Libya has oil, holds the threat of a massive refugee crisis when the EU least needs it, and is run by a pariah of a dictator (it’s conveniently forgotten that the US and Europe were trying to bring him back into the fold until very recently). It’s also of limited strategic value (at least in the short term), so bombing the bejesus out of the weird bad guy with the Starsky and Hutch sunglasses is really a no brainer.  Of course, the three month air campaign is doing plenty of superficial damage but not changing the ground game in the slightest.  Gaddafi’s ground forces have been weakened but they’re still far stronger than anything the disorganized rebels can field, and consequently the chances of a successful rebel assault on Tripoli are, at this point, nil. It’s a likely stalemate, the only proviso on which is whether Gaddafi’s bankroll is dwindling too fast to maintain loyalty from his entourage and the contracts of his mercenaries. Thereisnoplan’s guess is that the Colonel is pretty confident he can wait out NATO, which he knows will never commit the ground forces needed to change the strategic balance. He has the added advantage of no golden ladder for him and his peeps. He has nowhere to go except to the Hague or to hell, so he might as well stay and fight it out to the death. And just as importantly, you can be sure that even if his henchmen ‘defect’, they’ll have a hard time leaving too – which is probably tantamount to a death sentence when the Benghazi boys roll into Tripoli. In the Arab world, having no better way to go than sticking with the evil dictator guy often translates to undying brotherly love.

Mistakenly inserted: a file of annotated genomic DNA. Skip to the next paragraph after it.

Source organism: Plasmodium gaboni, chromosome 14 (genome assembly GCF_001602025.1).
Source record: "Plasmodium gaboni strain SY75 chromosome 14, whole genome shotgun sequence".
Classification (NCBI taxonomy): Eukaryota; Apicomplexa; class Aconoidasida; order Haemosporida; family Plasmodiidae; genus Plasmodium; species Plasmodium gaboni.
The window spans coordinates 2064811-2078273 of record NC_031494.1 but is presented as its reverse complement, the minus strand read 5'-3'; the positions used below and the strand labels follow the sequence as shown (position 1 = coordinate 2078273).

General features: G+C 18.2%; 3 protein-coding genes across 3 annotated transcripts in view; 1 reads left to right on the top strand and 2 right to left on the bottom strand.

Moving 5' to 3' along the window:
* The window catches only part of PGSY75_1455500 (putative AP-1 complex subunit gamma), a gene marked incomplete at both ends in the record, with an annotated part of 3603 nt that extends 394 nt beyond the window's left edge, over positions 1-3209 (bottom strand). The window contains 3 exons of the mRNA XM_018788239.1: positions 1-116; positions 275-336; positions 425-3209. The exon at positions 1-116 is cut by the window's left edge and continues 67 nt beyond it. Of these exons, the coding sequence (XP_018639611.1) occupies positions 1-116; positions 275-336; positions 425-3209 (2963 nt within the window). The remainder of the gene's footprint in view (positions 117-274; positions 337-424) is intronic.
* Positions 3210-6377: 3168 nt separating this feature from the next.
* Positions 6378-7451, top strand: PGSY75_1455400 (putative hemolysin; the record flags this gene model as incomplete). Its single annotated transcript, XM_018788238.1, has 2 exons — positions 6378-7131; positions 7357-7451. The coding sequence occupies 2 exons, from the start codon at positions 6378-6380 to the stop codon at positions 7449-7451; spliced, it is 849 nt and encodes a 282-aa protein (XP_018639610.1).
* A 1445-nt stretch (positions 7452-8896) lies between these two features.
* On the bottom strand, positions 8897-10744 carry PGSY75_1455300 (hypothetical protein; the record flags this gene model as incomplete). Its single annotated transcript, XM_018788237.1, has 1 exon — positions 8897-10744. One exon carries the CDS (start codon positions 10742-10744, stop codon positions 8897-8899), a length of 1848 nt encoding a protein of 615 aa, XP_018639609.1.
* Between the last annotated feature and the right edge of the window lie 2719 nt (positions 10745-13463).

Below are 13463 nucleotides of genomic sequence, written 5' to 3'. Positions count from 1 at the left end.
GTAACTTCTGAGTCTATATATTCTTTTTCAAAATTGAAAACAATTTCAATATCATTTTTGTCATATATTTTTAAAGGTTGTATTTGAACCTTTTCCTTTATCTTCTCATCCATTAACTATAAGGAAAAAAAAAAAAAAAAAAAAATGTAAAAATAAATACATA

Syria, on the other hand is a poor as muck country with no oil, and no refugee problem either, but it does have strong ties with Iran and Hizbollah. The West is probably making the correct realpolitik calculation that is Assad falls, the Sunni majority may take over after a nasty civil war and weaken ties with both Tehran and Nasrallah. And even if they don’t, there will be a total fracturing of the country, which will certainly complicate Hizbollah’s pipeline from Iran. But if the West – and with the UK and France committed to Libya – that means the US, were to intervene militarily in Syria, that would raise the tension in the region to breaking point, and probably boost the Assad regime’s chances of long term survival. An attack on Syria would also unsettle the intensely fragile peace in Iraq. In short, strategically and diplomatically getting medieval on Assad is probably a really bad idea. He knows it too.

Of course, the lofty humanitarian rhetoric that the West delivers on Libya and Syria almost daily runs contrary to their calculated and calibrated response to each crisis. The hypocrisy is utterly palpable, yet hardly noticed. One wonders whether there’s a downside to it. It’s hard to see the wily, slippery Assad overstepping the mark in his assaults on the Syrian people to the point that the West has no choice but to actually do something concrete. Indeed the biggest threat to the West’s wholly inconsistent stance might be time. If this keeps on going like it is, the situation starts to get obvious and people might start talking. But is that talk going to impinge on the campaign of a President whose re-election depends entirely on the US economy?  Not a chance. Nobody really cares that much. After all, the mess is someone else’s and it’s far, far away.